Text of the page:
NFR 2019 Gardening Thread

quilbilly

Big Time Hater
The Delphiniums are overachievers so far....while the Daphne are just plugging along as usual, just starting their 6 month flowering period.
0422191714a~2.jpg

The Gerainium 'Rozanne' is also doing its thing, probably one of the best of the hardy geraniums.... a large and reliable rebloomer.
0422191717d.jpg
 
Last edited:

Skip Enge

Uck Uck Uck, bitches
I love delphiniums...I used to sell a very unusual cross to a big florist in Portland...to make some extra money...I had kids that were going to go in college...I recently found a British variant I used to grow called Black Knight...It's amazing with black bees , not the usual PNW varietals ...with white "bees" Yeah I g
 

Skip Enge

Uck Uck Uck, bitches
I love delphiniums...I used to sell a very unusual cross to a big florist in Portland...to make some extra money...I had kids that were going to go in college...I recently found a British variant I used to grow called Black Knight...It's amazing with black bees , not the usual PNW varietals ...with white "bees" Yeah I g
So a few days ago I walk the garden as per usual...and see my precious Black knight was nibbled...effing deer...so I bought some 1/2 " welded wire screen and made a cylinder to put over it to give it time to recover...Deer are an endless pain in the arse here...but they are beautiful...Ahh nature such beauty and challenges... Ha!
 

quilbilly

Big Time Hater
Those are second year plants, so pretty happy with their development so far.
They were already 6" tall when the snow hit, but just hunkered down till it melted and went back to growing.
Black Knight is usually available in the trade, not as common as other in the Pacific series, but still available and well adapted up here.
I find the trick to growing them is having a big deep hole filled with lots of organic material, lots of sun, and of course wind protection.....i dug 30" deep holes almost 3" around, and fertilize 2 times a year, once in spring, and again in June after the first flowers.
The perennials are loving the weather right now in my garden....with plants nothing succeeds like excessively awesome cultural conditions..
:)
 

Stonefish

Triploid, Humpy & Seaplane Hater....Know Grizzler
I got my tomatoes this morning.
I know it is early, so I’ll bring them in at night.
I did the same thing last year and the neighbors where pretty happy about not having to buy tomatoes throughout the summer.
SF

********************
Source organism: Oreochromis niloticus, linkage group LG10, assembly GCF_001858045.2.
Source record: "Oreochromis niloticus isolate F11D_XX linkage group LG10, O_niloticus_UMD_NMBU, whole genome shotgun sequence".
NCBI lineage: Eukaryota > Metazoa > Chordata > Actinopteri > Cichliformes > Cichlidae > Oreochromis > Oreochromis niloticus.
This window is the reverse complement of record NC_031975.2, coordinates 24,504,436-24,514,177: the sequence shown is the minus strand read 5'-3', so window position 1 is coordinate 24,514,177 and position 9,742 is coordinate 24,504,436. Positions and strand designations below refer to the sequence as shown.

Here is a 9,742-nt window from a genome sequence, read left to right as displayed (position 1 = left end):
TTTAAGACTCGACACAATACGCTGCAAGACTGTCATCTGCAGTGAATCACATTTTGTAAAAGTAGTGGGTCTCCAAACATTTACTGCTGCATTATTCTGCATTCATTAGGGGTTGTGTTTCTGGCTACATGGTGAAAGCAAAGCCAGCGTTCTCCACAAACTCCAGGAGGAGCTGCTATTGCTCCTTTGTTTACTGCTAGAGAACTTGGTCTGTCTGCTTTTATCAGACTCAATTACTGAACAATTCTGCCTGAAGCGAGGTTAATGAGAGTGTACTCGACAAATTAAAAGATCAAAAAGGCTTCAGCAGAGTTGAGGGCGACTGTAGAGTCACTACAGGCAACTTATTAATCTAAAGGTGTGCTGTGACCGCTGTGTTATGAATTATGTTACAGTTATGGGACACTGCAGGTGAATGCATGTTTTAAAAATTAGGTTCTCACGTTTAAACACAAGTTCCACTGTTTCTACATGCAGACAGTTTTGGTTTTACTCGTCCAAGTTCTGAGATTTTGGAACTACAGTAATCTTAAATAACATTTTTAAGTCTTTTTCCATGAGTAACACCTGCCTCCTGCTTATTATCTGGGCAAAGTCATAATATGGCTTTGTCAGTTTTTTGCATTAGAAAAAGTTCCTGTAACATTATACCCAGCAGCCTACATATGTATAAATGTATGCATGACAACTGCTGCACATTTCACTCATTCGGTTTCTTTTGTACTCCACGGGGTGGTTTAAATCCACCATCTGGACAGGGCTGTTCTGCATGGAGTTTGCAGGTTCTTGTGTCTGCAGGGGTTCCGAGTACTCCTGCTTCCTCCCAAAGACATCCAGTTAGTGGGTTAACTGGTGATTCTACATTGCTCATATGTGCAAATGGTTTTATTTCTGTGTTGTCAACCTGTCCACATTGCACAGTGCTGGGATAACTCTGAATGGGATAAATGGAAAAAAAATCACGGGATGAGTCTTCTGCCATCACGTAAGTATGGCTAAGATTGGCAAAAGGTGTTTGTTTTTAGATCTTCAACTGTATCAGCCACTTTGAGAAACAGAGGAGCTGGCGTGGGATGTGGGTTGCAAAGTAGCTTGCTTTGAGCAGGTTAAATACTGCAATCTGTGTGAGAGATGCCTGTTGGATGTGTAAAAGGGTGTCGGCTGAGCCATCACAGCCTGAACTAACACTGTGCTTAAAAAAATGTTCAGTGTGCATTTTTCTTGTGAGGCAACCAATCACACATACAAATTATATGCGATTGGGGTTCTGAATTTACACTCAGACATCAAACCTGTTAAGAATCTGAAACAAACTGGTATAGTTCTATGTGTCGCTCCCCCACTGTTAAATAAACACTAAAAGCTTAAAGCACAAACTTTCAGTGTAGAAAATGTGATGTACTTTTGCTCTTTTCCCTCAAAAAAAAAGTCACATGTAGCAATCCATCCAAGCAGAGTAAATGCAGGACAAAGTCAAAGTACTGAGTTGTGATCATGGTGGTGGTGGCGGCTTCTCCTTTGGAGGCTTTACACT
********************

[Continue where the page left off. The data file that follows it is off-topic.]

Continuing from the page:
quilbilly

Big Time Hater
Typically we don't plant outside till mid May, often later. Our hoop house tomatoes go in June 1st or so.
Over the last 3 year's, tomatoes planted early, whether in hoop house or outside have underperformed or barely equaled those planted early. The cool nights seem to put the plants into a stupor, and takes them a while to recover.
These are all heirlooms, so some of the more modern varieties such as those out of OSU may tolerate cold better.
 

Stonefish

Triploid, Humpy & Seaplane Hater....Know Grizzler
Typically we don't plant outside till mid May, often later. Our hoop house tomatoes go in June 1st or so.
Over the last 3 year's, tomatoes planted early, whether in hoop house or outside have underperformed or barely equaled those planted early. The cool nights seem to put the plants into a stupor, and takes them a while to recover.
These are all heirlooms, so some of the more modern varieties such as those out of OSU may tolerate cold better.
Not in the ground yet.
Just putting them out during the day and taking them in at night.
Early Girl 50’s have treated me well and mainly use them for salads, burgers, sandwiches etc.
Not much beyond that other then to keep myself and the neighbors in tomatoes
They’ll go in pots and out on the blacktop probably mid next month depending on the long range forecast.

Would be willing to try a few other varieties with larger fruit if you have suggestions for good producers in Western WA.
My green thumb is somewhat limited. ;)
SF
 

Jojo

Trout Thank Me
WFF Supporter
I have a covered patio that has a skylight panel, so there is light, but no direct sun. Begonias and geraniums and fuchsias and hostas do pretty well and i tend to stick with what i know.

But last year my fern got so big i had no room to bring it in during the winter and it died, as i knew it would. So now i have a big empty pot and want to find a perennial plant, small bush, etc....that i can put in It that i can leave out during winter.

I’ve looked before and so many of them need full sun. Do y’all suggestions? I’m going to check out Vassey nursery in Puyallup and ask what they have, but i thought y’all might know too, given your impressive skills.
 

quilbilly

Big Time Hater
We grow black ch
Not in the ground yet.
Just putting them out during the day and taking them in at night.
Early Girl 50’s have treated me well and mainly use them for salads, burgers, sandwiches etc.
Not much beyond that other then to keep myself and the neighbors in tomatoes
They’ll go in pots and out on the blacktop probably mid next month depending on the long range forecast.

Would be willing to try a few other varieties with larger fruit if you have suggestions for good producers in Western WA.
My green thumb is somewhat limited. ;)
SF
We grow black cherry, yellow pear, Cherokee purple and black Krim outside...the black Krim is the least productive of those outside, but gives 15 or so great tomatoes each year.
 

Support WFF | Remove the Ads

Support WFF by upgrading your account. Site supporters benefits include no ads and access to some additional features, few now, more in the works. Info

Latest posts

Top